Introduction The rapid worldwide spread of carbapenem-resistant Enterobacteriaceae (CRE) constitutes a major challenge. The aim of the EUropean prospective cohort study on Enterobacteriaceae showing REsistance to CArbapenems (EURECA), which is part of the Innovative Medicines Initiative Joint Undertaking (IMI JU) funded COMBACTE-CARE project, is to investigate risk factors for and outcome determinants of CRE infections to inform randomised clinical trial designs and to provide a historical cohort that could eventually be used for future comparisons with new drugs targeting CRE.
Methods A multicentre (50 sites), multinational (11 European countries), analytical observational project was designed, comprising 3 studies. The aims of study 1 (a prospective cohort study) include characterising the features, clinical management and outcomes of hospitalised patients with intra-abdominal infection, pneumonia, complicated urinary tract infections and bloodstream infections caused by CRE (202 patients in each group). The main outcomes will be 30-day all-cause mortality and clinical response. Study 2 (a nested case–control study) will identify the risk factors for target infections caused by CRE; 248 selected patients from study 1 will be matched with patients with carbapenem-susceptible Enterobacteriaceae (1:1) and with hospitalised patients (1:3) and will provide a historical cohort of patients with CRE infections. Study 3 (a matched cohort study) will follow patients in study 2 in order to assess mortality, length of stay and hospital costs associated with CRE. All patients will be followed for 30 days. Different, up-to-date statistical methods will be applied to come to unbiased estimates for all 3 studies.
Ethics and dissemination Before-study sites will be initiated, approval will be sought from appropriate regulatory agencies and local Ethics Committees of Research or Institutional Review Boards (IRBs) to conduct the study in accordance with regulatory requirements. This is an observational study and therefore no intervention in the diagnosis, management or treatment of the patients will be required on behalf of the investigation. Any formal presentation or publication of data collected from this study will be considered as a joint publication by the participating physician(s) and will follow the recommendations of the International Committee of Medical Journal Editors (ICMJE) for authorship.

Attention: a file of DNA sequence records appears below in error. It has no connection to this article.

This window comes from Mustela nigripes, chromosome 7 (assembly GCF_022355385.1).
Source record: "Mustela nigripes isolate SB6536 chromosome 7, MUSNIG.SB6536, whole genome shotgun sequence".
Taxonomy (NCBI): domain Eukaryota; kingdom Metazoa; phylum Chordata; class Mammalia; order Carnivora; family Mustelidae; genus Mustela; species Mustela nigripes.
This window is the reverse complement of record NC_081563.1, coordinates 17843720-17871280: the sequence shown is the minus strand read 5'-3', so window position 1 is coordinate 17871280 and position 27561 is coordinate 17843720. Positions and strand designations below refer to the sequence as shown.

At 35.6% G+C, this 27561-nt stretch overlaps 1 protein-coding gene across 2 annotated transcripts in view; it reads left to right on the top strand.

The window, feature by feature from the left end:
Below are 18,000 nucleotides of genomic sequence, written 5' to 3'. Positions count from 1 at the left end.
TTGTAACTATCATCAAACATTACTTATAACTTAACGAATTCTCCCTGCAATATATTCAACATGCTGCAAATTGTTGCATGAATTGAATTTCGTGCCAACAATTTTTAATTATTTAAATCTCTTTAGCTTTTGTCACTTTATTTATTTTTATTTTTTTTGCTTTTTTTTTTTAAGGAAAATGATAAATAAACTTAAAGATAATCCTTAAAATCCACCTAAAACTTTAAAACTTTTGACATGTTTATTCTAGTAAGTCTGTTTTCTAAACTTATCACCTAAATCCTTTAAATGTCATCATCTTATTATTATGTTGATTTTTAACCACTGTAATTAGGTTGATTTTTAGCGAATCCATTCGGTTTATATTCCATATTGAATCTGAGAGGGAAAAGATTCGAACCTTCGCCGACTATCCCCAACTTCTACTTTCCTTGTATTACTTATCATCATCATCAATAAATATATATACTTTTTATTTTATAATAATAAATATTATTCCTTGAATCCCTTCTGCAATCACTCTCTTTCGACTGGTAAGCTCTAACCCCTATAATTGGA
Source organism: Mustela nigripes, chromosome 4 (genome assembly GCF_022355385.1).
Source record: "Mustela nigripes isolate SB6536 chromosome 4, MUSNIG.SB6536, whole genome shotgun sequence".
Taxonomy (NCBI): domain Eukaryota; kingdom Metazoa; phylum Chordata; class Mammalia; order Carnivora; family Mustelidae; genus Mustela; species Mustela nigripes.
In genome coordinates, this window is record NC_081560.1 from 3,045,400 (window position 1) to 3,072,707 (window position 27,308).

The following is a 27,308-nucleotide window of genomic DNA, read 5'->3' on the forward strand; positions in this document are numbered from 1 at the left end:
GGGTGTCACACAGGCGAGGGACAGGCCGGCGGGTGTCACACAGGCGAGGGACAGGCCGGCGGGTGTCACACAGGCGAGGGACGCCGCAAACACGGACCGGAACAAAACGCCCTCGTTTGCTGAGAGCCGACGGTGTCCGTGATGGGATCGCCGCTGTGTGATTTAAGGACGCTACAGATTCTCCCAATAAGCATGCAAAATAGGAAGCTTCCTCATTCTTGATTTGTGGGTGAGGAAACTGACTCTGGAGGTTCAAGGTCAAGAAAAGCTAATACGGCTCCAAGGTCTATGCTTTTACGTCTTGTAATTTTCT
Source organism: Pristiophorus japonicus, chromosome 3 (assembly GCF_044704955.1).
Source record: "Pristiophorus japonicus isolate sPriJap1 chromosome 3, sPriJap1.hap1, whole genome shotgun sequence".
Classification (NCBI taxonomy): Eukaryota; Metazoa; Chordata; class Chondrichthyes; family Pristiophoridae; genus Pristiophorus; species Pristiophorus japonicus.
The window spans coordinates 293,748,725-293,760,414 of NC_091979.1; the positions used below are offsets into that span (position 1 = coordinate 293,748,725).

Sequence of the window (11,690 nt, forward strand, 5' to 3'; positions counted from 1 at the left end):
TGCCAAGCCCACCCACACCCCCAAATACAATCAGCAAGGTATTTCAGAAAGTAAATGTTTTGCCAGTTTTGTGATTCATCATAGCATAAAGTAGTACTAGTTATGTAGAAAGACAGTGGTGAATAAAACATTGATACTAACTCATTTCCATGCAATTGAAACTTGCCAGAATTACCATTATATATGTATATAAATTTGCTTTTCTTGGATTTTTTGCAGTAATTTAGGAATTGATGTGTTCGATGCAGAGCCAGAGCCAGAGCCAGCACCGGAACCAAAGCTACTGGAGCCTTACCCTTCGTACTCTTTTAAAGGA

Trial registration number NCT02709408.
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- antimicrobial therapy
- complicated urinary tract infections
- healthcare-associated pneumonia
- complicated intraabdominal infections
Strengths and limitations of this study
The EUropean prospective cohort study on Enterobacteriaceae showing REsistance to CArbapenems (EURECA) is a prospective, multinational (11 European countries), multicentre (50 sites) study with onsite investigators collecting a magnitude of reliable information on individual level as well as hospital level to reliably characterise risk factors, clinical management, best available therapy (BAT) and outcomes of hospitalised patients with four different types of infections caused by carbapenem-resistant Enterobacteriaceae (CRE).
It will also provide a historical cohort treated with the BAT, enabling inferiority trials as well as historically controlled superiority trials.
Different up-to-date statistical methods will be applied to come to unbiased estimates for the three studies that EURECA includes.
This study has limitations, including its mainly observational nature, so an impact of unmeasured variables and residual confounding cannot be discarded. Also, despite the fact that this will be, to the best of our knowledge, one of the biggest cohort of patients with infections caused by CRE, the statistical power in some strata may be limited.
Antibiotic resistance is recognised as an important global public health concern.1 Among antibiotic-resistant organisms, carbapenem-resistant Enterobacteriaceae (CRE) have spread rapidly worldwide and now present a major challenge for treating patients suffering from infections caused by them. Resistance to carbapenems can be mediated by different mechanisms, although the production of carbapenemases (β-lactamases with hydrolytic activity against carbapenems) is the most worrisome because of their recent dramatic spread in many countries.2 Unfortunately, carbapenemase-producing Enterobacteriaceae (CPE) are frequently resistant to other antibiotic families, which considerably limits the available therapeutic options against them.